When Spain lifted the Euro 2008 trophy this summer, it was seen as the culmination of a long and frustrating journey for a proud soccer nation desperate for glory.
However, as World Cup qualifying progresses and the Spanish bandwagon keeps on rolling, the Euro success might have been merely the start of a spell at the summit of world soccer.
If the World Cup was to be held tomorrow, Vicente Del Bosque's side would be the favorite. The Spanish are playing the best football of any international team on the planet, Brazil included.
Last Saturday's 3-0 victory in Estonia was to be expected, but the way Spain casually swatted its opponent aside was the most striking aspect of the performance.
The Spanish have now gone 26 matches without defeat and are growing in confidence with every fresh result. Not since France embarked upon its back-to-back major tournament-winning run in World Cup '98 and Euro 2000 has an international team looked so imperious and dominant.
Most importantly, Del Bosque, who took over from Luis Aragones after the Euros, has at his disposal a group of players with youth on its side.
Holding midfielder Marcos Senna, one of the few unsung heroes of the Euro triumph and one of Spain's few mainstays over 30 years old, is likely to return against Belgium on Wednesday to add further protection to a defense that has not conceded a single goal in its three qualifying victories so far.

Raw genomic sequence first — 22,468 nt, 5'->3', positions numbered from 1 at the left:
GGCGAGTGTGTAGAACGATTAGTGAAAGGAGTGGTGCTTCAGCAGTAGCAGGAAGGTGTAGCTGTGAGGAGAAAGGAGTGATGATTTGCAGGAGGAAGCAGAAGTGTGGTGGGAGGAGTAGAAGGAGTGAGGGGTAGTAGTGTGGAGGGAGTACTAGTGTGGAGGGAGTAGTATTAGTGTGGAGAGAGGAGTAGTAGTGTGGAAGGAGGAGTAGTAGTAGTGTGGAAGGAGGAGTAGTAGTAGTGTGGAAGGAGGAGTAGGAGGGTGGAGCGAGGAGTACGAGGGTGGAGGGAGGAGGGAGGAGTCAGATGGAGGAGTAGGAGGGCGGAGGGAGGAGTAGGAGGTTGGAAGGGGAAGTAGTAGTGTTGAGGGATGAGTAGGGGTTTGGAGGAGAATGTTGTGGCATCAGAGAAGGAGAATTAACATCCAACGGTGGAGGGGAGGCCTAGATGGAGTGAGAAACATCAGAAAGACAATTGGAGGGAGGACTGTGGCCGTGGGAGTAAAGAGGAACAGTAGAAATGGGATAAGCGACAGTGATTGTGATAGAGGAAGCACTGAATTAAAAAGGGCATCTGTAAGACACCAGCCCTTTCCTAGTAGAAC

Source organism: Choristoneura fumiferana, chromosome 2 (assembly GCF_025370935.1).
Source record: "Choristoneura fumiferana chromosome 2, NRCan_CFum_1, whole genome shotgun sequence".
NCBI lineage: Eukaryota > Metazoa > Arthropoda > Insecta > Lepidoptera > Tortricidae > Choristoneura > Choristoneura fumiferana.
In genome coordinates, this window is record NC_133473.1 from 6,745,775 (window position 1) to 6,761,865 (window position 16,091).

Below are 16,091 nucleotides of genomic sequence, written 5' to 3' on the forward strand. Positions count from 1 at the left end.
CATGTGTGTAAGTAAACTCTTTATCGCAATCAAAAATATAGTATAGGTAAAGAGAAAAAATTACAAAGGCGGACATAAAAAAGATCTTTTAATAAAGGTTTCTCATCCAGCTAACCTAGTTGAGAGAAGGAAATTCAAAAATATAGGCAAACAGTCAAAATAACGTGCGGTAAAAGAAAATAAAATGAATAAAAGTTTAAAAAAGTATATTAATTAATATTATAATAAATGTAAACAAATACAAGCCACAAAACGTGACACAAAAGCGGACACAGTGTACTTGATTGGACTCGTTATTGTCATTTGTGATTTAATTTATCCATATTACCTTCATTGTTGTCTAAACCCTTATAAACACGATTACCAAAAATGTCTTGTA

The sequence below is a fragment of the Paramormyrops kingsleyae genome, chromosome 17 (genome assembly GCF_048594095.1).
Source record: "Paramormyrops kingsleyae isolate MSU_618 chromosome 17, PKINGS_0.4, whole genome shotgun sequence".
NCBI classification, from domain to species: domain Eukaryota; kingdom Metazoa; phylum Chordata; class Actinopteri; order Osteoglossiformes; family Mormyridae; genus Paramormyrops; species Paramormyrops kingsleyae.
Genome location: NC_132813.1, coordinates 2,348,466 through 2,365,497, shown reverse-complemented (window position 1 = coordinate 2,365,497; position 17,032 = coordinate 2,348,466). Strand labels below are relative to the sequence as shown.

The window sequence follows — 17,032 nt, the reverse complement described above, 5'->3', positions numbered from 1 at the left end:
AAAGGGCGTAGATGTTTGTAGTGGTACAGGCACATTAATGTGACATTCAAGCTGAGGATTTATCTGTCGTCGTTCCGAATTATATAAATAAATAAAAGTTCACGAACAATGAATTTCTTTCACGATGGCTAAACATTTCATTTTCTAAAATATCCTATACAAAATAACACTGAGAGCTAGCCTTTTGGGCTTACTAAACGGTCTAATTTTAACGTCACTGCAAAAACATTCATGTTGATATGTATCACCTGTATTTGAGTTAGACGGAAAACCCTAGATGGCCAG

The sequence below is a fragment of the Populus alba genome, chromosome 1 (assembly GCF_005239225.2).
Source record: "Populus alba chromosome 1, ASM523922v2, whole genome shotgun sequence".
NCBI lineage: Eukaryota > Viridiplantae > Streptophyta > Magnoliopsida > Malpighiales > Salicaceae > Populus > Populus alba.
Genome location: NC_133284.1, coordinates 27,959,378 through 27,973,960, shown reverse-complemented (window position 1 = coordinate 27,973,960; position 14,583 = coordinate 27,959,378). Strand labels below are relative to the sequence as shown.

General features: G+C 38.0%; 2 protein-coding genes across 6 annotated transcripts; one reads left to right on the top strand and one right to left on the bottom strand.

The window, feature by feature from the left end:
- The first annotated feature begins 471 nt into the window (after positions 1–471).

It has been a long wait for Spain to be the bullies of the world stage. Now that the time has arrived, they don't want to relinquish supremacy.
If you think this team is good now, wait until the World Cup finals in South Africa in two years time.
Here are 11 more points to make on the weekend's action:
1. Get him an Advil
The pressure is on for Sven-Goran Eriksson already after Mexico suffered a shock 1-0 road defeat to Jamaica in CONCACAF qualifying. Mexico's fans already had a certain inherent level of suspicion for a foreign coach, and this loss made Eriksson's task in winning approval even tougher.